Public dancing holds us together, participants say
Updated: 2015-07-21 07:58
By Deng Zhangyu(China Daily)
In a 450-year-old ancestral temple in a village in East China's Jiangxi province, as dusk falls, a group of women begins what has become a daily ritual. In this hall in which villagers once paid respect to their ancestors, the women are practicing dance routines. Outside there is a relaxed air as adults who have been working in the nearby fields unwind while their children play and dogs scamper about.
At the same time in a spacious downtown square about 200 kilometers away in Changsha, capital of Hunan province, more than 1,000 dancers, mostly in their 50s and 60s, make the moves as music blares out from speakers.
From ancestral temples in villages to stadiums in cities, guangchangwu, or "square dancing", can be seen every day in thousands of China's public spaces. It is encouraged by the central government as grassroots entertainment in the same way that libraries and museums are promoted to build public cultural services.
For a decade, Li Nianqiu, 63, has taught dancing at He Long stadium in Changsha, where hundreds of practice every day. At first his lessons were unpaid, but now he is employed by the local government. He receives free training at college, learning how to organize large dance troupes and the use of big spaces, he says.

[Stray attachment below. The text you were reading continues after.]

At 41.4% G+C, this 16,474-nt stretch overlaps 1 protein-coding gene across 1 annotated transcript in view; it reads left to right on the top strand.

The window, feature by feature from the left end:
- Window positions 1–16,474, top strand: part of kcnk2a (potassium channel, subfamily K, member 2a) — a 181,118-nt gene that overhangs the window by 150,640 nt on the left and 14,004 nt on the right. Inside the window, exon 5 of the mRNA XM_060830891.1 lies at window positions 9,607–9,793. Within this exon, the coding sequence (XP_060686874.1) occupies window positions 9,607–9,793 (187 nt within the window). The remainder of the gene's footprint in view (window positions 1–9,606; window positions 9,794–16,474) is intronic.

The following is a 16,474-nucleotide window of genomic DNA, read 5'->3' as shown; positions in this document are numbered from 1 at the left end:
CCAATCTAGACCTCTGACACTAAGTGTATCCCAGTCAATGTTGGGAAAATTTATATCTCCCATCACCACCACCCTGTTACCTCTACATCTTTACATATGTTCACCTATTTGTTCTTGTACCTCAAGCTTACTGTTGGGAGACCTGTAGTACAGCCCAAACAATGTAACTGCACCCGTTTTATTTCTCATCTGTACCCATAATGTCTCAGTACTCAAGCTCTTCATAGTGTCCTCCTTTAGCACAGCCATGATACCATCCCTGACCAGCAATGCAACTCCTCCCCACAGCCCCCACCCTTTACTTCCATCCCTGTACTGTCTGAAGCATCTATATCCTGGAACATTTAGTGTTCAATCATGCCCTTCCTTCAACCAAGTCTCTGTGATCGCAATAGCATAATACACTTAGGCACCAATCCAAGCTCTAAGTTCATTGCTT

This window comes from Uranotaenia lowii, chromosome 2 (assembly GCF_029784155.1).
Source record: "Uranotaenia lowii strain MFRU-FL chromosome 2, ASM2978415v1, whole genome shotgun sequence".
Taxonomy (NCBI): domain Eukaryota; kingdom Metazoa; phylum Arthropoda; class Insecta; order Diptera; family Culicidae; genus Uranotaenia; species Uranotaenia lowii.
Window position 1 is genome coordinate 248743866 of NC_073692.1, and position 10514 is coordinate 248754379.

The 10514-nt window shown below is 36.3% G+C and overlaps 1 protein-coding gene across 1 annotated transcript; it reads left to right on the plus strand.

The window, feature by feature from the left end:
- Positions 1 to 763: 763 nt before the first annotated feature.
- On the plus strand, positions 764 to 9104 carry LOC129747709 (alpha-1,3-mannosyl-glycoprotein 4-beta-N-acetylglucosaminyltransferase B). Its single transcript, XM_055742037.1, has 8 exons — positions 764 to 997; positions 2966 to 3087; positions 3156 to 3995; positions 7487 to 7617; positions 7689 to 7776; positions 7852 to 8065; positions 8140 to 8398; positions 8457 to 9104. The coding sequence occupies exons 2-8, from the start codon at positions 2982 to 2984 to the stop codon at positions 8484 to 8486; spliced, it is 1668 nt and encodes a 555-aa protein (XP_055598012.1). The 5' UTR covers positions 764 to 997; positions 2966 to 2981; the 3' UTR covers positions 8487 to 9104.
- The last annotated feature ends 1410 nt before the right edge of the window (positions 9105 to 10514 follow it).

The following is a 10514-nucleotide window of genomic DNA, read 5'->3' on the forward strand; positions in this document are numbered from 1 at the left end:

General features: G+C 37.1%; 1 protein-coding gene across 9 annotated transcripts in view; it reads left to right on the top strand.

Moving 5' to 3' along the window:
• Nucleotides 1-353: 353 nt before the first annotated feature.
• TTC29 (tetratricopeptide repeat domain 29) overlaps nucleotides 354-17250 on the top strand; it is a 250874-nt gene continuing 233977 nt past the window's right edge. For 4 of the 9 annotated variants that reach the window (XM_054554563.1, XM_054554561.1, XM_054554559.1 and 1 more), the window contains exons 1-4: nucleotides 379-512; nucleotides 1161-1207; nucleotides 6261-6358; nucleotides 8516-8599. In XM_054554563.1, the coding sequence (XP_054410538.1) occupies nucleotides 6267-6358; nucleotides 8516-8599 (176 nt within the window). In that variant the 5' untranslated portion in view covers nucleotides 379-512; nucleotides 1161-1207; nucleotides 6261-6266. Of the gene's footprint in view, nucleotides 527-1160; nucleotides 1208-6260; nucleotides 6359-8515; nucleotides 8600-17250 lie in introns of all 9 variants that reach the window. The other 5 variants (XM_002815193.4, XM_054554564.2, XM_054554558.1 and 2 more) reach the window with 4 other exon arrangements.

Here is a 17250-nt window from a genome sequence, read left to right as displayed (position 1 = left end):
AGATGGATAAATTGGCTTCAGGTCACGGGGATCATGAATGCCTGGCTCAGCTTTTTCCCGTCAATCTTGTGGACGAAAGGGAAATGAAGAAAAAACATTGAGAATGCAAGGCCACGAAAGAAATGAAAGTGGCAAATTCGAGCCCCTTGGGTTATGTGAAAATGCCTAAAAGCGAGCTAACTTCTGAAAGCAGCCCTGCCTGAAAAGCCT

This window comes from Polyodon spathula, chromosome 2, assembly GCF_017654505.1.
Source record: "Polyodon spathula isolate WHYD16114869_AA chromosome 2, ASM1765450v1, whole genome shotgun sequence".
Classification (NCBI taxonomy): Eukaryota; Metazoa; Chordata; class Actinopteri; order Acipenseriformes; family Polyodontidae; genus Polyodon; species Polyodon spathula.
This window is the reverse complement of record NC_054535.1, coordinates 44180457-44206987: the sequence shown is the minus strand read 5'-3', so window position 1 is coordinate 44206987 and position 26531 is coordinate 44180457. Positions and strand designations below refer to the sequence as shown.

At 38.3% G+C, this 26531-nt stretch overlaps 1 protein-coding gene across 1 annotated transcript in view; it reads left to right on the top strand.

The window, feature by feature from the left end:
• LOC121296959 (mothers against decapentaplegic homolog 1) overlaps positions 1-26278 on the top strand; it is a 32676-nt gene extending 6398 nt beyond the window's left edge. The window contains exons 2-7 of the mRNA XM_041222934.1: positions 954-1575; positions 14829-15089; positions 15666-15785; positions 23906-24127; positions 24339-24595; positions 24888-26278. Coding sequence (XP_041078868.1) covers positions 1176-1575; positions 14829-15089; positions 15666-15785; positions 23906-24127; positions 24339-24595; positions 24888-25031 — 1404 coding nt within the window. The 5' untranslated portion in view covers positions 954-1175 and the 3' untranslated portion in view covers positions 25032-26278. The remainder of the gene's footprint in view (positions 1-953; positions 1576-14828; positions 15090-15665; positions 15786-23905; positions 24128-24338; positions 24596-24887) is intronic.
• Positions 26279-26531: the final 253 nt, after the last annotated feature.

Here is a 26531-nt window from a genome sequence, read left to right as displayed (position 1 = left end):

"Such dancing in the city began in this stadium. It's really good for society as a whole. For one thing, it means people who could otherwise be wasting their time gambling will go dancing instead. It keeps people fit, too."
Li says he does not need the salary because he owns a factory and several shops.
Those who love to dance－and many of them are retirees－are afforded not only public spaces to pursue their activity, but can also make use of rooms in cultural centers. Liu Hanbing, director of the cultural center at Tianxin district in Changsha, says she is much busier than she was a few years ago because of the number of dance competitions, and the center has to offer free lessons to the public, including calligraphy and music. The target group is retirees or children.
As cultural centers have mushroomed in Hunan, so have museums and libraries. Even at county level there will be two or three museums that serve different functions. The provincial government says Hunan has 109 museums and 129 cultural centers. From 2012 to 2013, it says, it spent about 15.7 billion yuan ($2.53 billion) on building museums, cultural centers and libraries in 122 counties.